Dog-Friendly Yard Improvement Projects

You’ve done your homework, you did your research before choosing your newest family member, now it’s time to do the same when getting your home ready for them. Each breed will have their own outdoor needs, so you’ll want to prepare the appropriate space ahead of time. Whether you’re buying a new home or preparing to introduce a dog to your current house, making dog-friendly yard improvements is a smart move.

Install a New Fence

With a fence, you create a safe, secure place for your dog to spend time outdoors. You won’t have to worry about them running off or anyone unwanted interacting with your pet. Fences are one of the ways to increase your home’s appraised value based on the material used. When reselling your home, many buyers with pets look for homes with fenced yards in making their decision to purchase. 

Make Sure There’s Shade

Shade from trees, awnings, umbrellas, and similar items can provide your dog with some respite from hot, sunny days. In most cases, temperatures between 68 to 86°F, depending on humidity, are okay for many dogs. However, there are some exceptions. Dogs with shorter snouts, thicker coats, and some health conditions may not do well at the upper end of that range, particularly if they haven’t acclimated to local temperatures and humidity levels.

By adding shade to your yard, you can reduce some of the impacts of the sun. As a result, it can feel like the air is up to 10 or 15 degrees cooler since your dog is in direct sunlight.

Add a Drinking Spout

Having access to fresh water is essential if your dog is going to spend any notable amount of time outside. While water dishes could do the trick, the water gets stagnant over time. Plus, it may attract pests, including mosquitos.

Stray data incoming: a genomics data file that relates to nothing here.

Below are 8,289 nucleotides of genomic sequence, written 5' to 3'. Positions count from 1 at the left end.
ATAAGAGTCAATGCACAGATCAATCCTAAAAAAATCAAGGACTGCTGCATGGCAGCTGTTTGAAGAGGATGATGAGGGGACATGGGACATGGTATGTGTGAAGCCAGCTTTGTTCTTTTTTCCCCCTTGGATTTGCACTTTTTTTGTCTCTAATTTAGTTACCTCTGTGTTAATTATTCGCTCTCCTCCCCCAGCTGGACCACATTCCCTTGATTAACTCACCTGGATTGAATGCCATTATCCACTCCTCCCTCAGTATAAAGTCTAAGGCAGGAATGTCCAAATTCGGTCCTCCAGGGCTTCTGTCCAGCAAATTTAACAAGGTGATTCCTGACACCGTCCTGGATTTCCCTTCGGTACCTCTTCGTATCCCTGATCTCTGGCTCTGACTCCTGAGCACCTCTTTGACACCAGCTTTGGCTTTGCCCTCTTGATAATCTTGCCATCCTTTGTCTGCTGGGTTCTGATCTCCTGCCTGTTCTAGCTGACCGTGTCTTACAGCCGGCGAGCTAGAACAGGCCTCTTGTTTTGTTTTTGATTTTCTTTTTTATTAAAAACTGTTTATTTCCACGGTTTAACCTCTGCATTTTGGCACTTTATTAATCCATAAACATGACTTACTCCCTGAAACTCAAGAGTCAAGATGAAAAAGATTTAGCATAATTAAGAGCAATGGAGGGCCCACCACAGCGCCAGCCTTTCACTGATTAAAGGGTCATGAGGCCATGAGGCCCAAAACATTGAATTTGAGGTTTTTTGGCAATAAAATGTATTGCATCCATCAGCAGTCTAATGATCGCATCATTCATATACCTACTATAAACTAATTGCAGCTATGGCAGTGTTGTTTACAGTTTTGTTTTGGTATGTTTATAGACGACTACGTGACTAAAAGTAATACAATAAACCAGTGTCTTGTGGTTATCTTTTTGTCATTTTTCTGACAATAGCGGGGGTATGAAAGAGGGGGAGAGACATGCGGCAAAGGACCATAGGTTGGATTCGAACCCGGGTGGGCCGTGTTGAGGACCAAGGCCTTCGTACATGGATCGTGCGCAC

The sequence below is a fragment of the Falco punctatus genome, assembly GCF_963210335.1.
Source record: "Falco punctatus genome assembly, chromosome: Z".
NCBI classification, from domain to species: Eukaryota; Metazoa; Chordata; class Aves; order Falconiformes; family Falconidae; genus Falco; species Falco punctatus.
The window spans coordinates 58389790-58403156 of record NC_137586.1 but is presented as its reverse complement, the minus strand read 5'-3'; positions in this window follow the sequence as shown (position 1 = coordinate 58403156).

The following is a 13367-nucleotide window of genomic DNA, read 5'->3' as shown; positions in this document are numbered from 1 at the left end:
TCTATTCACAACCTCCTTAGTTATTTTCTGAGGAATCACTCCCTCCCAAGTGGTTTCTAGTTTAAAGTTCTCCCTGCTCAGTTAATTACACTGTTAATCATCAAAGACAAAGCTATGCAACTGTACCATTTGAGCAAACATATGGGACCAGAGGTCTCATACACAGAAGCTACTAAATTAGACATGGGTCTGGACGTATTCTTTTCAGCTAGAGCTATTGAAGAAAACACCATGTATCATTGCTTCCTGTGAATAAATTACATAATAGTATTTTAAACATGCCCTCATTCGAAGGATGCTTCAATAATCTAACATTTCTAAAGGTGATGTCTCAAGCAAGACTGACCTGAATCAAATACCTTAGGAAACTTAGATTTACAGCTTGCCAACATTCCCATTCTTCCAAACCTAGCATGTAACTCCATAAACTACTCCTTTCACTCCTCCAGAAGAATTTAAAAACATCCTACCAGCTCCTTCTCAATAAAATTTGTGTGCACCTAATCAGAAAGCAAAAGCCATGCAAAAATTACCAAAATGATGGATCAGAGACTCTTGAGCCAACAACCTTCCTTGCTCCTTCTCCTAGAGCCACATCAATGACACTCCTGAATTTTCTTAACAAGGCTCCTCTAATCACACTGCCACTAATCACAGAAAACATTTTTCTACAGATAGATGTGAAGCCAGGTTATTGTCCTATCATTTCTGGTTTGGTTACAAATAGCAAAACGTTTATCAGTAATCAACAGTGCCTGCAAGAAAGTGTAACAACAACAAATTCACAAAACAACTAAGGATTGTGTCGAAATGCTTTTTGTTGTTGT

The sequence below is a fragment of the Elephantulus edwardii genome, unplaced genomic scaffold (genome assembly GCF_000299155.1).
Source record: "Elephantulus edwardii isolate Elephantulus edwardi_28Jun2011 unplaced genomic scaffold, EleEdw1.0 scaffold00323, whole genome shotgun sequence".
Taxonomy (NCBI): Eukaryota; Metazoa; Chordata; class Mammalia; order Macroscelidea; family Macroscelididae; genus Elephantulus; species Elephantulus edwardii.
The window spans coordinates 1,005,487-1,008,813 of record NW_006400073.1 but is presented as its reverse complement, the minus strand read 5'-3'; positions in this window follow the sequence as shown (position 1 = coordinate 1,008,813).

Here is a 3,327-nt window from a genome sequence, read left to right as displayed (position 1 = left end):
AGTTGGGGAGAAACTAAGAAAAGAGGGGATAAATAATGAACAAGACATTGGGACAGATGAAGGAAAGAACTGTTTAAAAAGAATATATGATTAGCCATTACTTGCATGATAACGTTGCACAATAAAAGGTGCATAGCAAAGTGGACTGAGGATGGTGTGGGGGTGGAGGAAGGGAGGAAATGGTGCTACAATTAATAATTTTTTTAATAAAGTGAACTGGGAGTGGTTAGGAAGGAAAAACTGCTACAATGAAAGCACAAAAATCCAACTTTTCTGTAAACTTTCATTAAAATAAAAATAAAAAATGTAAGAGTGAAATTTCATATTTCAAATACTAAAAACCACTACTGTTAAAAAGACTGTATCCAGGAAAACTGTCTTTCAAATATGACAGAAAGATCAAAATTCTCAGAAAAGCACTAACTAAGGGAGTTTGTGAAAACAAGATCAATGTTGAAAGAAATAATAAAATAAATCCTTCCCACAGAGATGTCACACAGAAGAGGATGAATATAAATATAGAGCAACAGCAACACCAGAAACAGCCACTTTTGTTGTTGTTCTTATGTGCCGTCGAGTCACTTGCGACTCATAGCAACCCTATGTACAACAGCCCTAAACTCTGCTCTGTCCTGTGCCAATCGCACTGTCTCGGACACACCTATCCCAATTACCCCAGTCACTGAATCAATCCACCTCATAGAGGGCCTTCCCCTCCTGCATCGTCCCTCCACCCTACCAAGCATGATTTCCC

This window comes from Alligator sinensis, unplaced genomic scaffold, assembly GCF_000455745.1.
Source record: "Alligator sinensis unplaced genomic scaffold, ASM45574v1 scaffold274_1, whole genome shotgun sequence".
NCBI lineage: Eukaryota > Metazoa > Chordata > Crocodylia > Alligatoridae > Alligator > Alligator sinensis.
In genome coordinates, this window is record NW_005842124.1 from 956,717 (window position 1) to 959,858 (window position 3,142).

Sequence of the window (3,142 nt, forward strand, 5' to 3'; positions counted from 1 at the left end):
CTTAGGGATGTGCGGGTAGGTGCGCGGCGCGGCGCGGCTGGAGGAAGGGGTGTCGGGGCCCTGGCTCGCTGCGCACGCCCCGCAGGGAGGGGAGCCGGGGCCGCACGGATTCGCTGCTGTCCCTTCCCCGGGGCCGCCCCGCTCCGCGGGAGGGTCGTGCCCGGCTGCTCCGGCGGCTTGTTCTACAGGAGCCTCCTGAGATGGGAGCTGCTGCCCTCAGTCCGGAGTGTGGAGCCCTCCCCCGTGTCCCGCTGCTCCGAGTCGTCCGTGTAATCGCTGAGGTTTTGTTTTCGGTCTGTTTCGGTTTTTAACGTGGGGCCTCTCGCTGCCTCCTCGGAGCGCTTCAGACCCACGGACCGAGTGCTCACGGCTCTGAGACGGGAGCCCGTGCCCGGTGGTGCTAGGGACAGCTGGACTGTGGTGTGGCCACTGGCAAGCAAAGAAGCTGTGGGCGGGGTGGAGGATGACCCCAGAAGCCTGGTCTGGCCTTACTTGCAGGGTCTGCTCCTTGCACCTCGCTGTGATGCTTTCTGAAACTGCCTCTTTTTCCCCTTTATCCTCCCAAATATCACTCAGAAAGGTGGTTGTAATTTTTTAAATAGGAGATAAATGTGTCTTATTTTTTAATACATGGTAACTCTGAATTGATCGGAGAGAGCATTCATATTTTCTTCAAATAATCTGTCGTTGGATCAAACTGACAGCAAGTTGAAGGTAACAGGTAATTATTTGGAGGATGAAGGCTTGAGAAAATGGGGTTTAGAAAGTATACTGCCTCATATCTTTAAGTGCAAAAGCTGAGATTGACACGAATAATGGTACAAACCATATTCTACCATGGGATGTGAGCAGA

Luckily, there is an alternative to water dishes. If you want a simple solution, adding a drinking spout to a faucet in your yard is an easy option. Products like the Lixit install in seconds and ensure your dog has access to fresh water whenever they need a sip.

Stash Harmful Materials Away

Many outdoor items are potentially dangerous to pets. Fertilizers, bladed gardening tools, barbecue cleaners, paint, and construction equipment and supplies are just some of the things that may harm your dog.

Ideally, you want to make sure you have a space to stash any potentially harmful materials. A shed with a locking door is a great option. It ensures your pet can’t access the items, decreasing the odds that they’ll hurt themselves by mistake.

Remove Dangerous Plants

Some plants pose a risk to pets. At times, they can cause mild illnesses. However, other plants are incredibly toxic, and they may be fatal if your dog consumes them.

Preferably, you want to remove any plants that could pose a significant risk. Some hazardous plants include:

  • Autumn Crocus
  • Azalea / Rhododendron
  • Chrysanthemum
  • Daffodil
  • English Ivy
  • Hyacinth
  • Lily of the Valley
  • Oleander
  • Sago Palm
  • Tulip
  • Yew

If you aren’t sure if a plant in your yard is dangerous, research it. That way, you can remove anything that may cause harm.

Prevent Mud

Muddy paws aren’t just an annoyance for people; they can bother your dog, too. If you want to reduce the chances of mud in your backyard, keeping your lawn in the best shape possible helps. Laying hay or straw is one solution as well as using rocks for borders around walkways and bushes. Fertilizer keeps plants from dying and turning into mulch, so it would be wise to consider doing a search for fertilizing companies near me to find a reputable company to hire. 

Multi-purpose Use

Your yard isn’t just a place for them, you’ll want to spend time with them there training as well as playing with your new dog. Making sure it’s an attractive and inviting place for the whole family can be the perfect start of a beautiful and enduring friendship. 

Image via Pexels

Please follow and like us:
Copyright © 2022